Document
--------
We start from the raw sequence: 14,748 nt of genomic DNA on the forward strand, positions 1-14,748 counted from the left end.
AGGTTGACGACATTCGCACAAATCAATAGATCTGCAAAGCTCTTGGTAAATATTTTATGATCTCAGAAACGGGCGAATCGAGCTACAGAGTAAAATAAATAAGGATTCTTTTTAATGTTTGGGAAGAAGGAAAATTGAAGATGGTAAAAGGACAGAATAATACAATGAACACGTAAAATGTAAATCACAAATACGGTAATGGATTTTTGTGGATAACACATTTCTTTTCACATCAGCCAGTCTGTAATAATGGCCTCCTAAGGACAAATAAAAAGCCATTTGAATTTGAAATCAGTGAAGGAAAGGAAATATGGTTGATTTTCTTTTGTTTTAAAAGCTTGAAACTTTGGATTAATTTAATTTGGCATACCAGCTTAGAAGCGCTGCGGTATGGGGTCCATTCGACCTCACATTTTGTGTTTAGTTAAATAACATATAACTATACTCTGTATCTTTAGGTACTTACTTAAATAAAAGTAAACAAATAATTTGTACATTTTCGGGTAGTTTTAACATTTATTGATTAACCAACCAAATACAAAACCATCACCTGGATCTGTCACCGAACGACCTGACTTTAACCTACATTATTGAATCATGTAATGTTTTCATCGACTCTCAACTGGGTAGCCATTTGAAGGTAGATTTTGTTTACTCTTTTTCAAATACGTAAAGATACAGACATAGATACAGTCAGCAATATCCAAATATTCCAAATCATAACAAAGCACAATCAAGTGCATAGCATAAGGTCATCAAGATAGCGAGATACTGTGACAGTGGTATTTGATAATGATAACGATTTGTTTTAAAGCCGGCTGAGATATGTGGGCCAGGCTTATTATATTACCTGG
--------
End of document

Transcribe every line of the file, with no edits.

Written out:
We start from the raw sequence: 14,748 nt of genomic DNA on the forward strand, positions 1-14,748 counted from the left end.
AGGTTGACGACATTCGCACAAATCAATAGATCTGCAAAGCTCTTGGTAAATATTTTATGATCTCAGAAACGGGCGAATCGAGCTACAGAGTAAAATAAATAAGGATTCTTTTTAATGTTTGGGAAGAAGGAAAATTGAAGATGGTAAAAGGACAGAATAATACAATGAACACGTAAAATGTAAATCACAAATACGGTAATGGATTTTTGTGGATAACACATTTCTTTTCACATCAGCCAGTCTGTAATAATGGCCTCCTAAGGACAAATAAAAAGCCATTTGAATTTGAAATCAGTGAAGGAAAGGAAATATGGTTGATTTTCTTTTGTTTTAAAAGCTTGAAACTTTGGATTAATTTAATTTGGCATACCAGCTTAGAAGCGCTGCGGTATGGGGTCCATTCGACCTCACATTTTGTGTTTAGTTAAATAACATATAACTATACTCTGTATCTTTAGGTACTTACTTAAATAAAAGTAAACAAATAATTTGTACATTTTCGGGTAGTTTTAACATTTATTGATTAACCAACCAAATACAAAACCATCACCTGGATCTGTCACCGAACGACCTGACTTTAACCTACATTATTGAATCATGTAATGTTTTCATCGACTCTCAACTGGGTAGCCATTTGAAGGTAGATTTTGTTTACTCTTTTTCAAATACGTAAAGATACAGACATAGATACAGTCAGCAATATCCAAATATTCCAAATCATAACAAAGCACAATCAAGTGCATAGCATAAGGTCATCAAGATAGCGAGATACTGTGACAGTGGTATTTGATAATGATAACGATTTGTTTTAAAGCCGGCTGAGATATGTGGGCCAGGCTTATTATATTACCTGG